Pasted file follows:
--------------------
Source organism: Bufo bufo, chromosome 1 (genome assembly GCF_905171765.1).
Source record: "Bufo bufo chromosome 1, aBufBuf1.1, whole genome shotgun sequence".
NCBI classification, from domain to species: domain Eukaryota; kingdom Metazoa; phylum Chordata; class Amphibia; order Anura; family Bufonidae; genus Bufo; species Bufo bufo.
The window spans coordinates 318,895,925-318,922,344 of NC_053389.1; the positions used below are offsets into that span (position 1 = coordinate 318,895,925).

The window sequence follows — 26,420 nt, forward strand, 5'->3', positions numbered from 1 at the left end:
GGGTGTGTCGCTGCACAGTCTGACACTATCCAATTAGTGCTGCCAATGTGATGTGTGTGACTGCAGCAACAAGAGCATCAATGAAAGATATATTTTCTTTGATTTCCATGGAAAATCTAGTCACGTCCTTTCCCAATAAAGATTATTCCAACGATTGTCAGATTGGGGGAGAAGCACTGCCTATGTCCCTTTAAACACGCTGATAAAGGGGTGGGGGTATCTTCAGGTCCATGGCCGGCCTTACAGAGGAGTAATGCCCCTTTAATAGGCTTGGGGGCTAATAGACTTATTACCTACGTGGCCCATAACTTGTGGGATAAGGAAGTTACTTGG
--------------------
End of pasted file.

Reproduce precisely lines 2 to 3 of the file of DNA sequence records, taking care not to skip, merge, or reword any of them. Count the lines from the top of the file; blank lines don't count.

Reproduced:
Source record: "Bufo bufo chromosome 1, aBufBuf1.1, whole genome shotgun sequence".
NCBI classification, from domain to species: domain Eukaryota; kingdom Metazoa; phylum Chordata; class Amphibia; order Anura; family Bufonidae; genus Bufo; species Bufo bufo.